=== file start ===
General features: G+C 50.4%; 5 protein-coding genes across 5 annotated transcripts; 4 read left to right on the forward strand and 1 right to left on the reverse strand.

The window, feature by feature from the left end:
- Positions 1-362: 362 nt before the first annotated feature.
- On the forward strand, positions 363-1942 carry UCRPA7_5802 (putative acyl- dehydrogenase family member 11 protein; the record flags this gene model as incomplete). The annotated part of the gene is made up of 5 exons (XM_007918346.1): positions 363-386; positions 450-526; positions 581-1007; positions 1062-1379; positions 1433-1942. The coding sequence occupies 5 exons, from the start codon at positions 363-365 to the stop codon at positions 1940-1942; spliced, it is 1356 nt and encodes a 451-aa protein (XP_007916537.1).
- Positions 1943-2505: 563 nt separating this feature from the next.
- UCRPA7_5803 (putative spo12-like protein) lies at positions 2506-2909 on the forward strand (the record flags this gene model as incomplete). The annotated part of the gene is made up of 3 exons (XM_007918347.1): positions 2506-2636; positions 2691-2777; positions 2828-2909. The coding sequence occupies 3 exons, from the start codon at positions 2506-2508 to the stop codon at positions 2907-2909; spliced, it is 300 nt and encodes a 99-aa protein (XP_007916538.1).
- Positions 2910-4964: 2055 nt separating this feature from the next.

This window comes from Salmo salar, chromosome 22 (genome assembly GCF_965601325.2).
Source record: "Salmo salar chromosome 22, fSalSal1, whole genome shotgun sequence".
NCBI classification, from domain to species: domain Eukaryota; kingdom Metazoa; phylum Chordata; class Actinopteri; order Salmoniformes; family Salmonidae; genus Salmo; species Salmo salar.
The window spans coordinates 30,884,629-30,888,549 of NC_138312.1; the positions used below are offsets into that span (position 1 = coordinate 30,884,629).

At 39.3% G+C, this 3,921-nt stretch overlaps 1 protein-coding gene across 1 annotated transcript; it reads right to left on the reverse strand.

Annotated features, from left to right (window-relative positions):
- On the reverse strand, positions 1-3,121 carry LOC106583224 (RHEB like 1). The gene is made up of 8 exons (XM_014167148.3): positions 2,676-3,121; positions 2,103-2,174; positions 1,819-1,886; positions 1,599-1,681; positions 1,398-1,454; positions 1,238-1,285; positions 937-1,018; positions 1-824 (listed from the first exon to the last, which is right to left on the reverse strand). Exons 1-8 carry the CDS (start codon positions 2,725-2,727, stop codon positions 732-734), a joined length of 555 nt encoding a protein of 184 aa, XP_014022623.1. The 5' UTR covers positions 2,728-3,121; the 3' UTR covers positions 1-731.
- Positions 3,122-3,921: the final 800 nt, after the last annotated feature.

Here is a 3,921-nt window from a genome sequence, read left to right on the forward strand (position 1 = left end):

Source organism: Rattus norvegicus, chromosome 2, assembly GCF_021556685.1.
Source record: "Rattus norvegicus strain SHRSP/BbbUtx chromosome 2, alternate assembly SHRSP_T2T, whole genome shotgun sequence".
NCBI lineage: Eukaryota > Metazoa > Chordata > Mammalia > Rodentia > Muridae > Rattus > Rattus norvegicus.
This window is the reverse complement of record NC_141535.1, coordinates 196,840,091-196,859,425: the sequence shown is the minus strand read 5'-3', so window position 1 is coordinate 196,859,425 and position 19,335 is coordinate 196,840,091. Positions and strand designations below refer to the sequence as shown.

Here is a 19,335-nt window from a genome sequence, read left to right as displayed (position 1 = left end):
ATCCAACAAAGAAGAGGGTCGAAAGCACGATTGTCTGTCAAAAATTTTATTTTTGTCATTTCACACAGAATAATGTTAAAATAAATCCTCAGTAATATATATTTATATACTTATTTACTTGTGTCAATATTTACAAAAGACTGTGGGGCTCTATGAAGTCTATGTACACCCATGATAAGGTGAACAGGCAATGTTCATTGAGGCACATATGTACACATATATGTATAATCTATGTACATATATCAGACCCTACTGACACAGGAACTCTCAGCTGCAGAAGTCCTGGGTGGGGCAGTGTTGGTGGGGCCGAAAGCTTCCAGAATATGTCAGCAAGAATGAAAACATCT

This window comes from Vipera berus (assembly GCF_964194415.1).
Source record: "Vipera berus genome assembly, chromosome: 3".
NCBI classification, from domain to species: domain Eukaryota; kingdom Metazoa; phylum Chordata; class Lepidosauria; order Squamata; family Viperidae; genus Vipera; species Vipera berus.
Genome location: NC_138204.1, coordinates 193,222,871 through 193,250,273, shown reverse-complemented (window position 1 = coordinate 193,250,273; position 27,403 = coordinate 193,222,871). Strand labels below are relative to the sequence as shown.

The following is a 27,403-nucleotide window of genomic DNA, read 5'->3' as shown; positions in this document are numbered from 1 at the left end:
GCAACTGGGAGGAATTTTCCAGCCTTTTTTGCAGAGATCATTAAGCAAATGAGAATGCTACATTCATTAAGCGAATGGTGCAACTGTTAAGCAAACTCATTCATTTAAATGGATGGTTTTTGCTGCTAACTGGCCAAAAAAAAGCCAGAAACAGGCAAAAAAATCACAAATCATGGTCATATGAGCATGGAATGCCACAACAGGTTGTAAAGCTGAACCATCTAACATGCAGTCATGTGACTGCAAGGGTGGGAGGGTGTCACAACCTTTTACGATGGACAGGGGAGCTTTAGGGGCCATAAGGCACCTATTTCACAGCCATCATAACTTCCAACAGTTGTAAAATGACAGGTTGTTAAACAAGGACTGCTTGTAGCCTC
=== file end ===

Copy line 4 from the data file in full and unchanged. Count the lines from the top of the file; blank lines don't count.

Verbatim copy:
- On the forward strand, positions 363-1942 carry UCRPA7_5802 (putative acyl- dehydrogenase family member 11 protein; the record flags this gene model as incomplete). The annotated part of the gene is made up of 5 exons (XM_007918346.1): positions 363-386; positions 450-526; positions 581-1007; positions 1062-1379; positions 1433-1942. The coding sequence occupies 5 exons, from the start codon at positions 363-365 to the stop codon at positions 1940-1942; spliced, it is 1356 nt and encodes a 451-aa protein (XP_007916537.1).